Like city hall before 2001, the rainbow flag had never flown at the County Government Center. That changed in June 2007 when Yeager hoisted the flag after winning election as the first openly gay member of the Santa Clara County Board of Supervisors. Once again, the Silicon Valley Gay Men’s Chorus sang the national anthem.


The flag from that first event in 2001 was framed in a large glass case and hung in Yeager’s office during his time on city council, and later hung outside his door at the county building.


The rainbow flag has flown over the County Government Center during LGBTQ Pride Month every year since 2007. In fact, the rainbow flag has become such an important symbol of the values of the county that when the U.S. Supreme Court legalized same-sex marriages in 2013 County Executive Jeff Smith agreed with Supervisor Yeager that it should fly every workday, which it did from that day forward.

On the 6th annual International Transgender Day of Visibility on March 22, 2016, the county raised the Transgender Pride Flag at the County Government Center, making it the first county in the nation to do so. Afterwards, it was decided to fly it under the rainbow flag everyday as well.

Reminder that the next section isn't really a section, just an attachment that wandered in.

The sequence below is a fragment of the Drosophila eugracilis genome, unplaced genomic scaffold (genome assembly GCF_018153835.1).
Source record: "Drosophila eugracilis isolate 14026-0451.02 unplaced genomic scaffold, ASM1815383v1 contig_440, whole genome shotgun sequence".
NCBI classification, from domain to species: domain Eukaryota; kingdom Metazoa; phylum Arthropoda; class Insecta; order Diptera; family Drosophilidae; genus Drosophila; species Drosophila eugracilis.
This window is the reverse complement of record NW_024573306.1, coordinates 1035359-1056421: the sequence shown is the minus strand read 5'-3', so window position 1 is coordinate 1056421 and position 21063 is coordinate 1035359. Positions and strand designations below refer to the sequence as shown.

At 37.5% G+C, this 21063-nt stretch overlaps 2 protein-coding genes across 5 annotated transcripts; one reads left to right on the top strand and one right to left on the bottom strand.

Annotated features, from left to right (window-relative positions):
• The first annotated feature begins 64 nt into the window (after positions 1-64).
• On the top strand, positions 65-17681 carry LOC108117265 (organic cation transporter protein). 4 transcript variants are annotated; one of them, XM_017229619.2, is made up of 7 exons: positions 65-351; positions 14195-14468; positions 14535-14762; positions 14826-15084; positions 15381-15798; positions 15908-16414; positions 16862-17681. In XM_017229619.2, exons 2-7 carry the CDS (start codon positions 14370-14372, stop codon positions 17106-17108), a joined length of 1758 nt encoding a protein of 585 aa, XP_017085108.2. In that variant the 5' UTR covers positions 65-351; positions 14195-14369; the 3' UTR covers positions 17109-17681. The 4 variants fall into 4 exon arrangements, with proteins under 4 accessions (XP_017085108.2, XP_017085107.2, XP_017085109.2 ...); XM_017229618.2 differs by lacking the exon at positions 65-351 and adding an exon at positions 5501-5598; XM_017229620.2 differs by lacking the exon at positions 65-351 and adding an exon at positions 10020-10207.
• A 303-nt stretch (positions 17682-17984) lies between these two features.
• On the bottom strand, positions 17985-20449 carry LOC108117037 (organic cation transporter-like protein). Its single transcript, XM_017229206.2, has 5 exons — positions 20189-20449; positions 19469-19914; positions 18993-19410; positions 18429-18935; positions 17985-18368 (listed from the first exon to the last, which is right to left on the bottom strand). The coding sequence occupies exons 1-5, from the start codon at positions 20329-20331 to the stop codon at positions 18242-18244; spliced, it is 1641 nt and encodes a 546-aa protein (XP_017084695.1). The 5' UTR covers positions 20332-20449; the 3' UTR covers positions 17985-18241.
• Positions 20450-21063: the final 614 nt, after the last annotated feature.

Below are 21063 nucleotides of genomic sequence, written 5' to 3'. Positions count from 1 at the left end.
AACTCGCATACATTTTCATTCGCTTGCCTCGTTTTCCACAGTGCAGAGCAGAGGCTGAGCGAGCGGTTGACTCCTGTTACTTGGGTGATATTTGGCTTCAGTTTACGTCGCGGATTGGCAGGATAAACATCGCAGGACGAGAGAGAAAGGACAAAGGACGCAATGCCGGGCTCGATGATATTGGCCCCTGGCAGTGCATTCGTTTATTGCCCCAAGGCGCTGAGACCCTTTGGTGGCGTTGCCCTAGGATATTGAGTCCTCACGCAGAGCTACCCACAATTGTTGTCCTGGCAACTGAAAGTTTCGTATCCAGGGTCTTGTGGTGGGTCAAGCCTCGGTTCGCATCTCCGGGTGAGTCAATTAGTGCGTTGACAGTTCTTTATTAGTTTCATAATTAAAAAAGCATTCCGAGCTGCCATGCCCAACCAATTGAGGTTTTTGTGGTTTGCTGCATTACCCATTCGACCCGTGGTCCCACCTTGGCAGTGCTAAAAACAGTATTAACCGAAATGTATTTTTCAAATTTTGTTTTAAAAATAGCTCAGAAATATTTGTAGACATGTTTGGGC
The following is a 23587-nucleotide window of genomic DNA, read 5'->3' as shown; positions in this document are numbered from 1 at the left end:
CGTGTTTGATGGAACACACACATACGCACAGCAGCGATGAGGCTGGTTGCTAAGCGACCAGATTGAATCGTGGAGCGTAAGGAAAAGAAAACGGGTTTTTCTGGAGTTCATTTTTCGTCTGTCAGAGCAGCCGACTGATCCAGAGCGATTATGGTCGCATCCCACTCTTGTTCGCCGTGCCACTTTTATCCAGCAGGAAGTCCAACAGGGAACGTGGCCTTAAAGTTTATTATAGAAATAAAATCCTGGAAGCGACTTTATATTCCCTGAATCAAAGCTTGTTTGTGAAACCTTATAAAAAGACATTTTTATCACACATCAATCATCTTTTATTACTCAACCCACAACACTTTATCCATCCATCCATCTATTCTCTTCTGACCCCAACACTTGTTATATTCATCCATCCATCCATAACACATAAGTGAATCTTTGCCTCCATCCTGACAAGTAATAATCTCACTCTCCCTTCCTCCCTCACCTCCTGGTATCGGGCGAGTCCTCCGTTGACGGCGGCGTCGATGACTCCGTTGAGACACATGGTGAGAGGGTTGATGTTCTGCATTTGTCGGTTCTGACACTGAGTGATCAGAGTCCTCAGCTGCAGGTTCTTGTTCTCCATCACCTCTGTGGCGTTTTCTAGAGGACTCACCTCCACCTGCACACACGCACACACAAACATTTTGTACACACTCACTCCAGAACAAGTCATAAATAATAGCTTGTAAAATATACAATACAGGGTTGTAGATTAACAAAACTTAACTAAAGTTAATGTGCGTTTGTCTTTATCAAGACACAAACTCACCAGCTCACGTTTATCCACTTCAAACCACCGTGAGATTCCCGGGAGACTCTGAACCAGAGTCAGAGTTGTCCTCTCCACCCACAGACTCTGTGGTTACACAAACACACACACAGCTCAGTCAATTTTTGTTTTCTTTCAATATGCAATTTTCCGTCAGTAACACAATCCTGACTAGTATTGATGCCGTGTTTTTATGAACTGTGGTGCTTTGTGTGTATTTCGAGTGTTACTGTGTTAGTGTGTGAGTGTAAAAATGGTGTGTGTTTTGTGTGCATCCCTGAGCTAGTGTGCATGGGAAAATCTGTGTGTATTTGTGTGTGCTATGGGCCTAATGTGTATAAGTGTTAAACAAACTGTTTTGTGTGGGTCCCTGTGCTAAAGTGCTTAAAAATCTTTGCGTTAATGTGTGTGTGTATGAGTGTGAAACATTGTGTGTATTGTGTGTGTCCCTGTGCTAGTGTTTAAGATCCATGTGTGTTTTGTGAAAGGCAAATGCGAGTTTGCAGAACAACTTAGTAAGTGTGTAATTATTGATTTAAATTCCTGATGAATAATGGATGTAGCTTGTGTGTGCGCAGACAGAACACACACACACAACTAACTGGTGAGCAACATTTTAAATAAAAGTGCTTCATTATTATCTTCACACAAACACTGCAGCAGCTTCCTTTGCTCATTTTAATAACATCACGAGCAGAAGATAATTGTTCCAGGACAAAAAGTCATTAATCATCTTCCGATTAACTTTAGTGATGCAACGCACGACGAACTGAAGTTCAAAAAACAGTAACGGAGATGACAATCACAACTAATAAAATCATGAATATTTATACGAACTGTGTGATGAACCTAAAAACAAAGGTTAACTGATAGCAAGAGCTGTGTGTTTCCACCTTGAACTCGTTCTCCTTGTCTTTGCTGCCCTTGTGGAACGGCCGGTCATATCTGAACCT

After the horrific killings in Orlando, Florida, at the Pulse Night Club, in grief and solidarity the Rainbow and Transgender Pride Flags were flown at half-staff for two days.

The pink, lavender and blue Bisexual Pride flag was raised for the first time at the Santa Clara County Government Center for the first time on September 21, 2017, as part of Bi Week of Visibility.


In 2019, a large coalition of local organizations and residents who stood united to speak out against the future opening of a Chick-fil-A at Mineta San Jose Int’l Airport (SJC) Terminal B. Unable legally reverse the contract with Chick-fil-A, Ken urged the City Council to instead fly the rainbow and transgender flags as powerful symbol signaling that San Jose is a welcoming place to visit and live. The flags would come to serve to counter the discriminatory causes supported by the company and its leadership.

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Rainbow and transgender flags on display in SJC Terminal B